With the most wonderful deep irony, it might have taken a trans woman to illustrate to many befuddled onlookers why women just don’t report harassment. Trace Lysette, an enigmatic person who plays an important supporting role in Amazon Prime’s hit show Transparent, has accused her colleague Jeffrey Tambor of unseemly on-set behaviour.
Tambor has now quit. Yes, this column is discussing harassment yet again, and not only that, transgender-focused harassment. Zeitgeist double bubble. I’m aware that some weary males may have made it this far down the paragraph before cutting their losses on 2017 and feeding their heads into the office shredder. However, please come back. If you can stick with this tale of a multi Emmy-award blitzing entertainment blockbuster, now in peril due to Lysette’s whistleblowing, it says so much. Because “Pffft, well why didn’t she say something at the time?” is the clarion cry of the dunderhead approaching recent reports of historical sexual grievance. Here, Lysette is saying something now. The Transparent story makes all the reasons why women often don’t a little less opaque.
Transparent, I must stress, as it’s vital to Lysette’s dilemma, is one of television’s most wonderful dramas, as well as one of modern TV commissioning’s most important and risk-taking developments. It’s also probably something you’ve never watched. Because of all the TV over which I’ve ever raved, aside from Six Feet Under (a gorgeous ensemble-driven drama centred around a funeral parlour), no show’s premise makes the casual bystander glaze over like Transparent. “Oh, the one about the transgender dad?” people say, switching off. Granted: It sounds issue-led, worthy and a bit much. Greenlighting Transparent was always a risk for “family-friendly” (although not if you’re working in its warehouse over Christmas) Amazon.
What Transparent actually is if you give it a chance is a compelling, intoxicating look at family, siblings, secrets, divorce, being Jewish, mid-life anguish and “paradise syndrome” malaise. Producer Jill Solloway pegs all of this in season one around Jeffrey Tambor’s character, Mort, and his announcement that he was always she and would like to be called Maura. The story of Maura has extra joy, depth, authenticity and grit due to real trans woman Trace Lysette’s portrayal of kind, albeit weary, Shea.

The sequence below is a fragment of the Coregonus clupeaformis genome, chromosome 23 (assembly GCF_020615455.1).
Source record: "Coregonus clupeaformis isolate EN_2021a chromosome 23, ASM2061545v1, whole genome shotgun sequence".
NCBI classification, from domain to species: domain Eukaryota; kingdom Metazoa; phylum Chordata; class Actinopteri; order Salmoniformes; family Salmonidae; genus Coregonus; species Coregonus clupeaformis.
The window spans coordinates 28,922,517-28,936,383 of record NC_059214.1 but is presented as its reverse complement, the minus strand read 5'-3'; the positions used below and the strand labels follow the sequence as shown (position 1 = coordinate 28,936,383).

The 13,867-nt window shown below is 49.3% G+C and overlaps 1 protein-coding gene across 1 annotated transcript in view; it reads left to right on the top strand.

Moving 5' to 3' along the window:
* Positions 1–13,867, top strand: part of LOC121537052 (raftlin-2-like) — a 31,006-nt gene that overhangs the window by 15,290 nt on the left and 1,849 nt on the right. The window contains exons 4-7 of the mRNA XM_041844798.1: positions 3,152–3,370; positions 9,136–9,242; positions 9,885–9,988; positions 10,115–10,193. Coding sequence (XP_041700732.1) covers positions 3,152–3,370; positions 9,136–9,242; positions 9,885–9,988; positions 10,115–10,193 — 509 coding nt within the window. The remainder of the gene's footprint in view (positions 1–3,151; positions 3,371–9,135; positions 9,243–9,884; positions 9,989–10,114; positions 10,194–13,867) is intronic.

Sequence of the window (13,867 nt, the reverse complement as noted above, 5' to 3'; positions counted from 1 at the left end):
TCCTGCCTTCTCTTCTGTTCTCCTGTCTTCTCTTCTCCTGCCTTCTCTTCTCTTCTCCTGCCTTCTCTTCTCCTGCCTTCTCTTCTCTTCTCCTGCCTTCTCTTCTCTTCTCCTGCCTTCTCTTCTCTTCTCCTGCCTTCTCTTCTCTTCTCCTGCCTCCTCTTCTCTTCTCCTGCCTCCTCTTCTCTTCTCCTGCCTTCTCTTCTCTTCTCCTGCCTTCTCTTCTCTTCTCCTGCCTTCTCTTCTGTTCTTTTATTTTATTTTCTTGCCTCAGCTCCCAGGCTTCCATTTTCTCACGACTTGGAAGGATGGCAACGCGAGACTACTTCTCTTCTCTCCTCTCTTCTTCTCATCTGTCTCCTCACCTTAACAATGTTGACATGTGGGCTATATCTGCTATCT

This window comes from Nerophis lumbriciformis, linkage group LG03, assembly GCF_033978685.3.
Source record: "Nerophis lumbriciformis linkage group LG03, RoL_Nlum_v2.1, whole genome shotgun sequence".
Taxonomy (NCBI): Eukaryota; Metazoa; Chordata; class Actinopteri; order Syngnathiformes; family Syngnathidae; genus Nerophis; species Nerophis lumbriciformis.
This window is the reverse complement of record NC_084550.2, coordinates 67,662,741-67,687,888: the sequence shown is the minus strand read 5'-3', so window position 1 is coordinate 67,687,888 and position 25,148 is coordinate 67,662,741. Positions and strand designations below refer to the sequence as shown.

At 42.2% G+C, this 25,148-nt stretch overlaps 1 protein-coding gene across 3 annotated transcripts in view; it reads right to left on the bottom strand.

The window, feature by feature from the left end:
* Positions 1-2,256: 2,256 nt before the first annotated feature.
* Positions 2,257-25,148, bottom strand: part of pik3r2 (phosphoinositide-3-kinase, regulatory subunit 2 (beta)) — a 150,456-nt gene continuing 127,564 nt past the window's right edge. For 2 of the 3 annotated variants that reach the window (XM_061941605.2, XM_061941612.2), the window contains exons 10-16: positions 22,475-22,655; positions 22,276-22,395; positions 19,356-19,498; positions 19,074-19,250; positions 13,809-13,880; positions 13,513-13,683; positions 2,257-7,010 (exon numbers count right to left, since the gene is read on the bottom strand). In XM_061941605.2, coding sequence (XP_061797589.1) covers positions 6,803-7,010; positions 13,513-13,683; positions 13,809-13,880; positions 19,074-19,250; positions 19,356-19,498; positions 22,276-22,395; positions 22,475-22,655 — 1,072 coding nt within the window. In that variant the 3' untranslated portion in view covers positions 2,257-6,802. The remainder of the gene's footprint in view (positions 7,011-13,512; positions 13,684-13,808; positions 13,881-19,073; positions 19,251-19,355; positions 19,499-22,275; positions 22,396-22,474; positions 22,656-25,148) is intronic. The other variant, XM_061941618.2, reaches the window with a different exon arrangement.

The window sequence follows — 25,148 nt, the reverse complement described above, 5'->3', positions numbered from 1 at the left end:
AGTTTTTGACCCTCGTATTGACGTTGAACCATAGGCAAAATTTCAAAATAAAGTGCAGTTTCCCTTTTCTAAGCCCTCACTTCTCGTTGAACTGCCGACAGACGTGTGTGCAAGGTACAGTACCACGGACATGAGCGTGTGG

Whatever the initial challenges were of getting a show like Transparent into production, its success has been triumphant. All Amazon really needed now was Trace Lysette to shut the hell up. And this will be a familiar problem which human resources departments across the world face every day as harassment claims present themselves. “Everything is going wonderfully,” they must say, “Look at the profits, the goodwill, the staff, the salaries, our reputation! Why can’t this woman just shut up?”
By accusing Tambor, and him now fleeing, Lysette has potentially scuppered the future of the entire show. Its work as a trans lobby trailblazer could be forever tarnished and Lysette’s colleagues may be potentially out of jobs. By turn, the entire world will be questioning her statement, its validity, her own character and her motives to speak up. Lysette has spoken in the past about how as a trans woman she is grateful to the show for the exposure, but it has led to no more parts being available for her elsewhere. By speaking up, she will be seen by many as a troublemaker and a loose cannon.
Of course, as Lysette is a genuine trans woman and Tambor a cis-male merely acting as a trans woman, it could be argued that writers might simply beef up Lysette’s role, write out Tambor and move on. But this is tricky, because in the first instance the casting of Tambor – a well-known, white, male, straight actor – would have been integral in Amazon’s choice to greenlight Transparent. Without Tambor, in fact without any recognisable white male at the helm of a planned entertainment project, it’s near impossible to get funding.
This is why women are still meant to be very grateful for Bridesmaids and there was 17 weeks of man-baby mewling when we “stole” Ghostbusters. It just still looks weird to audiences if there isn’t a man in the poster looking “in charge”. By season four, Tambor still feels like the lynchpin in Transparent’s publicity and is still considered its “star”. Many at Amazon and many of Transparent’s audience members will cling to the belief that season five needs him. Showbusiness is fickle, transient and harsh. The show may be over.
The hard truth is that many of the cast and crew of Transparent currently considering a less financially secure Christmas possibly wish Trace Lysette had failed to mention right now what she thinks about Jeffrey Tambor. Lysette has been brave and true to herself, yes, but she has also spoiled everything. Just like those women who have ruined the scheduled Louis CK Netflix shows by being churlish enough to be unhappy about him masturbating in front of them. Or those exasperating girls who have ruined the BBC 1 Christmas Agatha Christie outing by saying things about Ed Westwick. Ladies, you can speak now or you can speak later. It’s all very transparent, the results will be exactly the same.
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